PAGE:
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  1. #126
    Commander in Chief hptmurphy's Avatar
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    The UK galley radio is indicating that out of 6 destroyers and 13 frigates , only 4 are operational due to maintenance, training, crew shortages, lack of money.
    Funny, I said the same thing a number of weeks ago and was nearly lynched....
    Just visiting

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  3. #127
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    Quote Originally Posted by hptmurphy View Post
    Funny, I said the same thing a number of weeks ago and was nearly lynched....
    At the outset, irrespective of Marines per se, all troops inserted to AOP's arrive by ship, helicopter, a friendly airport or by chute. The skills in doing this must be part of a sensible training program.
    The RN ship situation is 6 destroyers U/S under repair and one Type 23 Frigate HMS Montrose re-commissioned after a refit to put more hulls seagoing. Major problem today with technical maritime engineer designers is they lack practical maritime environmental experience. They seem to be building showroom and glossy brochure ships instead of ships happy at -50c to + 50c in all sea states.
    Last edited by ancientmariner; 4th December 2017 at 10:51.

  4. #128
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    The RN also has an unusual policy of recruiting tradespeople in their late 30s and early 40s, as direct entrants into the engineering branch, and putting them into areas that have no relevance to their civvy skillset.
    I know of one mechanic who became a PO on submarines, whose engineering speciality was torpedoes. After three years being away from his wife and grown up kids, he packed it in.
    Well, there's good news and bad news. The bad news is that Neil will be taking over both branches, and some of you will lose your jobs. Those of you who are kept on will have to relocate to Swindon, if you wanna stay. I know, gutting. On a more positive note, the good news is, I've been promoted, so... every cloud. You're still thinking about the bad news aren't you?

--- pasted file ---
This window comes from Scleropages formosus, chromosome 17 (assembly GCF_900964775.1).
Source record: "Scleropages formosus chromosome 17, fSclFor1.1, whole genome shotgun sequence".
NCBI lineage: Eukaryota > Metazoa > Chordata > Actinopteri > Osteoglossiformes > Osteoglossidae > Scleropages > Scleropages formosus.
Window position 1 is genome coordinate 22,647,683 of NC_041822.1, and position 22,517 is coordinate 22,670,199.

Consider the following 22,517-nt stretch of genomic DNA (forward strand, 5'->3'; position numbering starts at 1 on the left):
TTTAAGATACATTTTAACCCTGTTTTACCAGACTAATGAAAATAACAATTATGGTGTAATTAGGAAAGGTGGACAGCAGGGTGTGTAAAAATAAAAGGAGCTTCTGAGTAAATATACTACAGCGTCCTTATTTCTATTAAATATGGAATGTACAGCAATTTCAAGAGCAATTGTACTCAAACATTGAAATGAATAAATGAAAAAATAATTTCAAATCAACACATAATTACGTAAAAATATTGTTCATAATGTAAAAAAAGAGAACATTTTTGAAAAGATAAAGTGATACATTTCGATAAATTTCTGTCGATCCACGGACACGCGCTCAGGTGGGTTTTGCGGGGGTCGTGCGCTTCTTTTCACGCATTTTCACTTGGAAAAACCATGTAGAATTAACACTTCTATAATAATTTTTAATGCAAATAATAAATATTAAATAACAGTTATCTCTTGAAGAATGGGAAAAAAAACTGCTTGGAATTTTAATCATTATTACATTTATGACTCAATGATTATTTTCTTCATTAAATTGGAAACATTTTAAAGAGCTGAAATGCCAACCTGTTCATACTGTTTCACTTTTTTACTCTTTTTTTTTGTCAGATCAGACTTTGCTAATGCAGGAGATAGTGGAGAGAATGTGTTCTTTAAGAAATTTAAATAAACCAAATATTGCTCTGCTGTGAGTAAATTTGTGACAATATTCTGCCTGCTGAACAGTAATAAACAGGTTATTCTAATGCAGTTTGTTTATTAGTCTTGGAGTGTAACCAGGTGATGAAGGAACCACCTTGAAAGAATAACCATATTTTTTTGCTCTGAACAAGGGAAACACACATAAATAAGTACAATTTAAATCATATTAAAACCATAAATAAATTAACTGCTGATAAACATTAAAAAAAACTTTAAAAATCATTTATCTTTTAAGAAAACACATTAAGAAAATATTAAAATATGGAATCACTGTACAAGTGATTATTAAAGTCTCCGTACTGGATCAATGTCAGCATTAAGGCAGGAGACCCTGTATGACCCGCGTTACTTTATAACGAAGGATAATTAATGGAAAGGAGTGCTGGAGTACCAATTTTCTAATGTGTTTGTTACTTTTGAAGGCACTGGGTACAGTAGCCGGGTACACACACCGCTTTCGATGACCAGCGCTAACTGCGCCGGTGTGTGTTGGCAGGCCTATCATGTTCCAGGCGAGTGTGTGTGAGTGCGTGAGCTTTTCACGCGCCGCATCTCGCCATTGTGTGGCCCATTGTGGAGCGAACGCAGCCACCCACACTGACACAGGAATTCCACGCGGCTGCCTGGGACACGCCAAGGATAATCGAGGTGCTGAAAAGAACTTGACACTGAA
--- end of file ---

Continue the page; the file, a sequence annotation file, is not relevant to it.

5. #129
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    Quote Originally Posted by DeV View Post
    As an operational unit would they have exercises. They are taught in basic training and it is built on.

    The teaching of the TTPs for the guys on the boats is as I say less than 2 weeks and that includes their final week long ex which probably totals less than a day of amphibious work. I comparsion the MOWAG Dismounts course is a week I think (maybe less).

    The LC3 Cse (the basic level of crewman is 14 weeks) are obviously longer as they are teaching how to be a crewman on a RHIB, LCVP and LCU, navigation, communications, RYA exams etc. On the 14 week LC2 and LC1, courses they are also teaching them to plan and lead landings etc.
    And on top of that, they then go to 539 Assault and get to bang around the south of England landing trainees on AACC and RM Recruit training for their exercises, or spend time up north in Scotland at the important ports up there... Not to mention Op Cougar on the regular. Whatever about the course length, it's all put into practice on a constant basis too.

  6. #130
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    Quote Originally Posted by na grohmit� View Post
    The RN also has an unusual policy of recruiting tradespeople in their late 30s and early 40s, as direct entrants into the engineering branch, and putting them into areas that have no relevance to their civvy skillset.
    I know of one mechanic who became a PO on submarines, whose engineering speciality was torpedoes. After three years being away from his wife and grown up kids, he packed it in.
    Aye, but the RN then have a somewhat-trained bod in the first line reserve for when the shit hits the fan.

  7. #131
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    Quote Originally Posted by barrybadrinah View Post
    Aye, but the RN then have a somewhat-trained bod in the first line reserve for when the shit hits the fan.
    There is nothing wrong in recruiting certain trades to fill technical gaps. The main task is to ensure they are professionally absorbed into the system by a suitable new entry course. Policies developed to ring fence specialist entries and exclude them from advancement builds up internal resentment and weakens general morale. The Green/ Blue interface is a matter of continuous training using suitable ships and craft for landing troops and materials. Penny packet demos are just that, a bit like the only guy in the circus that can juggle. We need the capability to move our Forces through all environments as maneuvering units. We have had a history of excluding our reserve from essential maritime based duties. My belief is they should be fully integrated in use.

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